Thursday, February 14th, 2013
All The Time
The Strokes are all, “relax you guys, we still know how to sound like The Strokes”
Justin JayThe Strokes has got themselves a nice little racket going. Most bands who’ve been at it for over a decade would be critically if not commercially pilloried for not changing up their style, but The Strokes get drubbed when they do. Luckily for them, they’re very good at doing what they do and they’re smart enough to know their business model as a band relies on actually doing just that while releasing a new album (or solo record that doesn’t fall too far from the tree) and some fitful, big paycheque touring.
But that doesn’t mean they don’t like to have a little fun with their fans, who are curiously anxious for such a consistent and predictable band. Case in point, the lead-up to their fifth album Comedown Machine. Considering they let five years elapse between their previous two albums, it’s a bit of a surprise that they’d have a follow-up to 2011’s Angles together so quickly. More surprising was their choice for a first preview, though, the synth- and falsetto-powered, to say nothing of a-ha-cribbing, “One Way Trigger”, which impressed some with its un-Strokes-iness but terrified other for the same reason.
The latter camp are probably feeling a lot more settled now, however, with yesterday’s release of a second preview of and first official single from the new record. “All The Time” is almost unremarkable in its boilerplate Strokes qualities, all insouciant vocals, precisely downstroked guitars, and unmistakable air of leather and denim, but while it’s not a song that’ll feature on any career-summing compilations, to those whose faith was shaken it probably sounded like hearing “The Modern Age” for the first time. Cue excitement, declarations that The Strokes are back and better than ever, etc, etc. Somewhere in New York, The Strokes are high-fiving each other or, at least, smirking.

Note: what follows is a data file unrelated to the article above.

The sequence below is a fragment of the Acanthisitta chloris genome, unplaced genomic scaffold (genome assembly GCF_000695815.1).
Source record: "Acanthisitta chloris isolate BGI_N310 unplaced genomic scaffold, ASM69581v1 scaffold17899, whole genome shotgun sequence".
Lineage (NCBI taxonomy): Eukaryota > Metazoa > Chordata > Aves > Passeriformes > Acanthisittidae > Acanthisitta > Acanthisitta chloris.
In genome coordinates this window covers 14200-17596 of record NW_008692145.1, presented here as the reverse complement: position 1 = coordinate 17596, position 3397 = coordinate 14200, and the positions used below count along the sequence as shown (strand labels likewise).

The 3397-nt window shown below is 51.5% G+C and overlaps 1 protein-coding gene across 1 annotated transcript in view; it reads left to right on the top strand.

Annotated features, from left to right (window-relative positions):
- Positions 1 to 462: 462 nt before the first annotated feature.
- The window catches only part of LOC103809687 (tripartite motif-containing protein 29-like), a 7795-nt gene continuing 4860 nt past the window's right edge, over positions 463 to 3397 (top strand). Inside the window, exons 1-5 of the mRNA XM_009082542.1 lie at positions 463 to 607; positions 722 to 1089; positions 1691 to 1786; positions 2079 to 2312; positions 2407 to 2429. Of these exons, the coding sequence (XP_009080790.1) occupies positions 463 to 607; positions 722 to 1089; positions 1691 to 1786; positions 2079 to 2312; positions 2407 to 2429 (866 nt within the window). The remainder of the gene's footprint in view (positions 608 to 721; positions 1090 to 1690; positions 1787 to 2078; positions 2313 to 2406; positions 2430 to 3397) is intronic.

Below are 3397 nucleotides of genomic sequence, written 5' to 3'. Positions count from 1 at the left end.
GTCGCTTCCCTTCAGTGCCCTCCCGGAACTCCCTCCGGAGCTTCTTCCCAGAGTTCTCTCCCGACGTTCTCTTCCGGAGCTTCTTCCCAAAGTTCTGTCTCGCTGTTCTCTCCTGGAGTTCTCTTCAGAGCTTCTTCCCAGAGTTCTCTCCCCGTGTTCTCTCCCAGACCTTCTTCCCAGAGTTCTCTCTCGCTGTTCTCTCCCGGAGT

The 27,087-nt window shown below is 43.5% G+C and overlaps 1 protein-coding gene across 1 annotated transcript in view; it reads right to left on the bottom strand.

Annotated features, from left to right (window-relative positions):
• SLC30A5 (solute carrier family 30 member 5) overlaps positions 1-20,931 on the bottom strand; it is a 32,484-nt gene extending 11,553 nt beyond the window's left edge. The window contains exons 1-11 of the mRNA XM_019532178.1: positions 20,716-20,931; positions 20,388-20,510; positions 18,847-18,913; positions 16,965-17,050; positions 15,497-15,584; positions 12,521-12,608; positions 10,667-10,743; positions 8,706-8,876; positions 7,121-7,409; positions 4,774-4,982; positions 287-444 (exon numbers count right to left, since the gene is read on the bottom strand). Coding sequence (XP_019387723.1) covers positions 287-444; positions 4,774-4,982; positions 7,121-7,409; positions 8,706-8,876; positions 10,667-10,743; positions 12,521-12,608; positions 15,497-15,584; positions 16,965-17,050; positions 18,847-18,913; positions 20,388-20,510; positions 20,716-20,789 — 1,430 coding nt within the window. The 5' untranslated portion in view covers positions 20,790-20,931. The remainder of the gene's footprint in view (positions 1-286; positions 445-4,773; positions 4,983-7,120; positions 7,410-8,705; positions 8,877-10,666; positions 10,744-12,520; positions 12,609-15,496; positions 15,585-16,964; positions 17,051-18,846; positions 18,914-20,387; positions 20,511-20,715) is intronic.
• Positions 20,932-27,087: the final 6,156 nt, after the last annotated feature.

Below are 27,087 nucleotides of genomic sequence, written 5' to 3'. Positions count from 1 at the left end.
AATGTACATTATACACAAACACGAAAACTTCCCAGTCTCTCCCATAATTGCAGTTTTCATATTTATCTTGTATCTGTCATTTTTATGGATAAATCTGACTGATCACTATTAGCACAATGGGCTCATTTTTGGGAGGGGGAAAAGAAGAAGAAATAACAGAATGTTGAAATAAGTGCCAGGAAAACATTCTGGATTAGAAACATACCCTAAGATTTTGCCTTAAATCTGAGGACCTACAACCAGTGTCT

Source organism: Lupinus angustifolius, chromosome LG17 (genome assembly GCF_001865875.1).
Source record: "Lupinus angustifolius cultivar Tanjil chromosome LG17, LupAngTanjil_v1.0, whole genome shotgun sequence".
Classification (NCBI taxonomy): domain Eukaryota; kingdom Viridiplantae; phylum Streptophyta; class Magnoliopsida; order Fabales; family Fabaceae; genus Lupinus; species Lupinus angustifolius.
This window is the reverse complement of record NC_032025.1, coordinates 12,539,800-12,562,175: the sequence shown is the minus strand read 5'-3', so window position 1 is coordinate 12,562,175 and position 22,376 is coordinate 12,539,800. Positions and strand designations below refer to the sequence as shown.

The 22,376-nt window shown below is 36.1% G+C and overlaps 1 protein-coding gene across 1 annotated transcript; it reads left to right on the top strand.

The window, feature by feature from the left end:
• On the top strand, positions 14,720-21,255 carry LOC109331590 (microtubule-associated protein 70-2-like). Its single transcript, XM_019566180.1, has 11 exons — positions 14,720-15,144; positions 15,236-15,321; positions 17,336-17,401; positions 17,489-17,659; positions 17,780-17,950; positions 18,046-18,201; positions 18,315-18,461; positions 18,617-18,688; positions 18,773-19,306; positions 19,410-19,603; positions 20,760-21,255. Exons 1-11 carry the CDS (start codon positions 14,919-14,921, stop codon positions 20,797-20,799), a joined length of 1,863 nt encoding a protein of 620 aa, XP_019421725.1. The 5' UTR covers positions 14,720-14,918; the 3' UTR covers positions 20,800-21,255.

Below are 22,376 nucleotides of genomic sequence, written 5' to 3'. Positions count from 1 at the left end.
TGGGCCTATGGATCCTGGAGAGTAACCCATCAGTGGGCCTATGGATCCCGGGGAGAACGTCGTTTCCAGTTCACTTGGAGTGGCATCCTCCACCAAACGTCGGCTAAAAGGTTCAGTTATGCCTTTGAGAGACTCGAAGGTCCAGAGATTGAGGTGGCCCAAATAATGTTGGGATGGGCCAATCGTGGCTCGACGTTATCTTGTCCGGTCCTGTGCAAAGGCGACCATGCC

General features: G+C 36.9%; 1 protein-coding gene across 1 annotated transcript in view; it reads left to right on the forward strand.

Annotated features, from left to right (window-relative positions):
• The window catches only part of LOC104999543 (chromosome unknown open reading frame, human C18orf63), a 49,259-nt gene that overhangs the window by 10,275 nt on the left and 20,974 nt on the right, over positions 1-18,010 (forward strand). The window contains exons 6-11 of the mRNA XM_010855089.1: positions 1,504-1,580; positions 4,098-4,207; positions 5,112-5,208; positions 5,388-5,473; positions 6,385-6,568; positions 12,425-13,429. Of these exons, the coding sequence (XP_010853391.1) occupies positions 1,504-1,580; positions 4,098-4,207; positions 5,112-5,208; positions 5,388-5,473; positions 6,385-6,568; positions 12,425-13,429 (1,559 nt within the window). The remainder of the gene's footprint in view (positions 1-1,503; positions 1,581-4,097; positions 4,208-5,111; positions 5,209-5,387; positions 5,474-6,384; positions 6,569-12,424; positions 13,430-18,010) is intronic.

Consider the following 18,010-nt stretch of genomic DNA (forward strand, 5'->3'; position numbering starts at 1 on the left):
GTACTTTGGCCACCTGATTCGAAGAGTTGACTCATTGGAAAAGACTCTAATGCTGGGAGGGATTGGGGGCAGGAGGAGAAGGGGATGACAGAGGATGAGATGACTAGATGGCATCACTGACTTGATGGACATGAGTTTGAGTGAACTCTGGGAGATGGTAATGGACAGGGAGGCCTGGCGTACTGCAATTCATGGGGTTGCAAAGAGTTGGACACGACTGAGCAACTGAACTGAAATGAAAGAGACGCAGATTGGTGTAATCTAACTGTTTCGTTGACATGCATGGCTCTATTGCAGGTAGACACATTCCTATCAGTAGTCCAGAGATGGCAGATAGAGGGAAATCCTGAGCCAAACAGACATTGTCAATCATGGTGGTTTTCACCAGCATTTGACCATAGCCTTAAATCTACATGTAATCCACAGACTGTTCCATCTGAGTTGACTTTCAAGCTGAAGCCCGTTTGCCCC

Comedown Machine is set for a March 26 release.
NOW and The Waterloo Record have interviews with Ken Stringfellow, who has released a new video from Danzig In The Moonlight, with Margaret Cho filling in for The Head & The Heart’s Charity Rose Thielen, who duets on the album. Stringfellow is at The Drake Underground on February 19; it’s unlikely either Cho or Thielen will join him.
Video: Local Natives – “Heavy Feet”
Lyric Video: The Thermals – “Born To Kill”
Video: Jim James – “A New Life”
New York singer-songwriter Jamie Seerman – aka Jaymay – pretty much fell off my radar completely following the release of her debut album Autumn Fallin’ some five years ago. And a pity, too, as her lyrically dense, emotionally overcast, yet melodically light folk-pop really caught my ear at the time. But to my surprise, she’s not only still active – she’s released a series of EPs since that first full-length – but she’s touring. She’ll be at The Drake Underground on April 28, tickets $10.50. And I just revisited Autumn Fallin’ – holds up quite nicely.
If you thought rock artists assuming new identities for their synth-pop endeavours was a strictly Toronto phenomenon… you’re wrong. Jenn Wasner of Wye Oak will answer to Dungeonesse when discussing her solo debut of the same name when it comes out May 14. Exclaim has details, and you can stream one new song and watch a video for another.
NOW talked to Yo La Tengo ahead of last weekend’s show at The Phoenix, from which Mechanical Forest Sound is sharing some recordings. NPR also welcomed the band for a World Cafe session and NorthJersey.com had a chat.
Those catching Mark Eitzel on tour in Europe this Winter may notice an album of new material entitled Glory for sale at the merch table. It won’t be made available in stores but remaining copies will be available online starting in April.